Time-travel can be a tricky narrative to master, especially in comedies. But this movie handles its sci-fi concept as well as any other. On closer inspection, just like the two main characters, the script is actually a lot smarter than you’d first think. The opening scenes are filled with cool little moments that foreshadow what’s to come.
Look closely at the blackboard in the classroom scene. The names of almost all of the film’s historical figures are written in chalk, and Bill is specifically quizzed by Mr. Ryan about Napoleon, aka that ‘short, dead dude’.
Bill & Ted’s Excellent Adventure also has some clever little pre-destination incidents written into its story, another highlight for time-travel movie enthusiasts like myself. The grandfather paradox with Ted’s father’s keys and the tape recording inside the police station, as well as one of the funniest scenes in the movie, when Bill and Ted meet Bill and Ted.
Even the means of time-travel in this movie is a nice little nod to Dr. Who, and funnily enough, an eerie precursor to the way Neo travels between worlds in what would eventually become Keanu Reeves’ most famous role in The Matrix.
The movie’s special effects hold up surprisingly well considering the year it was made and more importantly, its budget. Although, the greatest part of this movie (besides Bill and Ted, themselves) has to be the historical figures.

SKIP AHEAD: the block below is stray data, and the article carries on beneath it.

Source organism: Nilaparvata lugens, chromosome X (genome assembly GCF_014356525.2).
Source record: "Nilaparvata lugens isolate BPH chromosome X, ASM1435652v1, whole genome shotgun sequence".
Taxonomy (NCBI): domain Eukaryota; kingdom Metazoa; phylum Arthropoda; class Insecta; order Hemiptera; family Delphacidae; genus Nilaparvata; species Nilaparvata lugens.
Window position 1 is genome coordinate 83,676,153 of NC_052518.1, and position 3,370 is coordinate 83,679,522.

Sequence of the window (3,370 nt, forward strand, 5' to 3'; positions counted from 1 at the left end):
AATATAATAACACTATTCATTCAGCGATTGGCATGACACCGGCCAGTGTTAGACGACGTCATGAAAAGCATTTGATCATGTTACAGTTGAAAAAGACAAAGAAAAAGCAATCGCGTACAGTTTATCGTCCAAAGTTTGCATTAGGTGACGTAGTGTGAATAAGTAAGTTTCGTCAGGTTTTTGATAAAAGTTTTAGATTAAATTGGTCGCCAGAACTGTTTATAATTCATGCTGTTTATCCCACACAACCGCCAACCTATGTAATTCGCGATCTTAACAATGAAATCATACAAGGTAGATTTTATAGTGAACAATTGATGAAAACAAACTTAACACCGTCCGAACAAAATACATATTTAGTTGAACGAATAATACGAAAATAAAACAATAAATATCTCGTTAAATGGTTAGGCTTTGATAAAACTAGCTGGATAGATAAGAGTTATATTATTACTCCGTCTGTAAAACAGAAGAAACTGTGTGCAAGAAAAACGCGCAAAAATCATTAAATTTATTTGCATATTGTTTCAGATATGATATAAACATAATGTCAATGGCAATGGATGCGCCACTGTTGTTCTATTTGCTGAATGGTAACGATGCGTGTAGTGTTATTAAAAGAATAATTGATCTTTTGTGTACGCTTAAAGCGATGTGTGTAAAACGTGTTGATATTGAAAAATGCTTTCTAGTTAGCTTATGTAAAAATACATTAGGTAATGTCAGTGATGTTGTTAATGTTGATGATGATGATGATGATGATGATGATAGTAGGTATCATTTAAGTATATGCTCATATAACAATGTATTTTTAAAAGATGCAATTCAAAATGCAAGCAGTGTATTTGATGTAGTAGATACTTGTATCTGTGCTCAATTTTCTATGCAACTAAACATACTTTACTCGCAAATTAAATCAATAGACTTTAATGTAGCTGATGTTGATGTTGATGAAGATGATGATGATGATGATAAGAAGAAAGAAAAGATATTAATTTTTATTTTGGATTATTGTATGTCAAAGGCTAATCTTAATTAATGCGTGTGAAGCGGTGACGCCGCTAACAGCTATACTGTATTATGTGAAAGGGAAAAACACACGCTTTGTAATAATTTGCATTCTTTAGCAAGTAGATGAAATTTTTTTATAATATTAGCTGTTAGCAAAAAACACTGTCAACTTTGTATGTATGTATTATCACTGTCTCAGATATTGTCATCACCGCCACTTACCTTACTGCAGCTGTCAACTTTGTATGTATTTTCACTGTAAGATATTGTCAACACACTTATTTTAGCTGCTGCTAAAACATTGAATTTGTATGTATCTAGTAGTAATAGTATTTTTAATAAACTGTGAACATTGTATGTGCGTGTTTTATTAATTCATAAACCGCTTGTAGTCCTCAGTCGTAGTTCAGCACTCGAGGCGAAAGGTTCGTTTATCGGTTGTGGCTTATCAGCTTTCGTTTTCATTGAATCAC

Escaping a barroom brawl and medieval England with Billy the Kid, quoting Kansas lyrics to Socrates and going on to recruit Ludwig Van Beethoven, Abraham Lincoln, Genghis Khan, Sigmund Freud and ‘Noah’s wife’ Joan of Arc adds both comedy and a surprising amount of heart to the story, as we see that just like us, the legends of the past become quickly enamoured with Bill and Ted. Their chaotic montage in the San Dimas mall is as fun a sequence as any other eighties comedy has to offer, with Genghis Khan’s sporting goods rampage my favourite.
However, Napoleon steals the show. Watching one of history’s most notoriously-strategic minds forced to adapt to the Californian lifestyle delivers funny moment after funny moment, none better than his defeat at the hands of ten-pin bowling.
Bill and Ted’s most outstanding moment is saved for the finale, when they reveal their time-travelling friends during their history report. President Lincoln, himself delivers the mantra which Bill and Ted will pass onto future generations, a message most of the world yearns for in today’s political climate.
What’s next for Bill and Ted? After the sequel, Bill & Ted’s Bogus Journey was released and embraced by fans as much as the original, it seemed likely we’d get a third outing. Unfortunately, we never did, and even after decades of rumours and rumblings, it seems we may never again see Wyld Stallyns. If not, be content that we did get two amazing films, especially this one, which holds a special place in my heart, as it does with millions of others just like me.
Now, excuse me… I have a date with Iron Maiden…
Rating: 4 out of 5 oedipal complexes.
Favourite Moment: The Mall scene. History runs amuck.
Honourable Mention: “San Dimas high school football rules!”
Next week: #30 – “Wax on… wax off…”